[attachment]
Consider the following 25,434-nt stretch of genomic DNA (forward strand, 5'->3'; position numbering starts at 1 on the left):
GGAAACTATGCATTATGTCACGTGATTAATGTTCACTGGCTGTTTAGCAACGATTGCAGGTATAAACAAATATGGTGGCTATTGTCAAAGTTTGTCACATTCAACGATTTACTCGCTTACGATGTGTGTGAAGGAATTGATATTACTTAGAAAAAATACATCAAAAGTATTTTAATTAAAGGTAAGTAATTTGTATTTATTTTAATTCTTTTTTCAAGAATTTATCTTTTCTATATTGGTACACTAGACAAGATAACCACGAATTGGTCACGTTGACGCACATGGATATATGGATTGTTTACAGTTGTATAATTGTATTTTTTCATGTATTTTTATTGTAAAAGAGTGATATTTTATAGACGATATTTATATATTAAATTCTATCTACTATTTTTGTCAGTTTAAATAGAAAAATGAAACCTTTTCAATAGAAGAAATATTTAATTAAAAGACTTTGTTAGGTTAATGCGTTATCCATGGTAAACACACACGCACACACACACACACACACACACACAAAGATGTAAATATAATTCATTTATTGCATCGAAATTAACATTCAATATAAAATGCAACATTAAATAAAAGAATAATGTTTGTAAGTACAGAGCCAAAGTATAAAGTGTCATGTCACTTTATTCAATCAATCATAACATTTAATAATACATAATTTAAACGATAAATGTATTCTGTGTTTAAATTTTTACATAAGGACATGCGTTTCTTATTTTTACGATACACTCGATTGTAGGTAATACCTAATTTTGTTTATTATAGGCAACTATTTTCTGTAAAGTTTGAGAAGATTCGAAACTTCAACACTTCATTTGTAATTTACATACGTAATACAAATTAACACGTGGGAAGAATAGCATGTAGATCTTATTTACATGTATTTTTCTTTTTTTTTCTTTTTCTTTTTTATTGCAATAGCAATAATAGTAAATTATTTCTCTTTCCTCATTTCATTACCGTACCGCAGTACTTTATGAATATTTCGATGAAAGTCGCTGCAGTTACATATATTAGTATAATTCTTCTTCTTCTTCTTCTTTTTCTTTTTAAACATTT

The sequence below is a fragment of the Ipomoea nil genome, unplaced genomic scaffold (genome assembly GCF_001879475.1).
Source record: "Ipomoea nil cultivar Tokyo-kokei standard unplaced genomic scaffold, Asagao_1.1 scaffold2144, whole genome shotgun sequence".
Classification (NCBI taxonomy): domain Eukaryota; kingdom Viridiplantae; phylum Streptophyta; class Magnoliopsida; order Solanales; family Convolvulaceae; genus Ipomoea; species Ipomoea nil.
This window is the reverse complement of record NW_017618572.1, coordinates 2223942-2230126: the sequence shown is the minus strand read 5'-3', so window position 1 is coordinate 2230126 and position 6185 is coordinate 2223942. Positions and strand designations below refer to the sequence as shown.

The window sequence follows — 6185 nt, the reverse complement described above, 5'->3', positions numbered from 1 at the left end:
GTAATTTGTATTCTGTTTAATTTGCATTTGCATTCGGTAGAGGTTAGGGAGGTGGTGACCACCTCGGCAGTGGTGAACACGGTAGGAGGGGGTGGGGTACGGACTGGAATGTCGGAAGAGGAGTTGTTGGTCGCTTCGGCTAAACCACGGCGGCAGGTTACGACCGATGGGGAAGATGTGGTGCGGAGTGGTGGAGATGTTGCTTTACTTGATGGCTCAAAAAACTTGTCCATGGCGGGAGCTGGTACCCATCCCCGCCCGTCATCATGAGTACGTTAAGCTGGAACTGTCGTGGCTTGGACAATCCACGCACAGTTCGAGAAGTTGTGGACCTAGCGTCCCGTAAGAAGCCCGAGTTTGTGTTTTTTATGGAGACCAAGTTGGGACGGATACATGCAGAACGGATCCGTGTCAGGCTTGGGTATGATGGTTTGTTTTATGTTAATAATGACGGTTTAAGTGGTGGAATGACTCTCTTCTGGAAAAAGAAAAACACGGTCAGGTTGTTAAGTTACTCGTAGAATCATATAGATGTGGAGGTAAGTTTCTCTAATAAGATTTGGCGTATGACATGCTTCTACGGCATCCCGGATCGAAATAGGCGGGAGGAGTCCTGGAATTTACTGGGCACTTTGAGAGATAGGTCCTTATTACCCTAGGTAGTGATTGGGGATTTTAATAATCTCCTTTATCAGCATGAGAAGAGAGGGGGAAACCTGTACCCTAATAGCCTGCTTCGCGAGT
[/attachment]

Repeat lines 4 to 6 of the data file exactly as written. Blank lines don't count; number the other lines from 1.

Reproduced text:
Source record: "Ipomoea nil cultivar Tokyo-kokei standard unplaced genomic scaffold, Asagao_1.1 scaffold2144, whole genome shotgun sequence".
Classification (NCBI taxonomy): domain Eukaryota; kingdom Viridiplantae; phylum Streptophyta; class Magnoliopsida; order Solanales; family Convolvulaceae; genus Ipomoea; species Ipomoea nil.
This window is the reverse complement of record NW_017618572.1, coordinates 2223942-2230126: the sequence shown is the minus strand read 5'-3', so window position 1 is coordinate 2230126 and position 6185 is coordinate 2223942. Positions and strand designations below refer to the sequence as shown.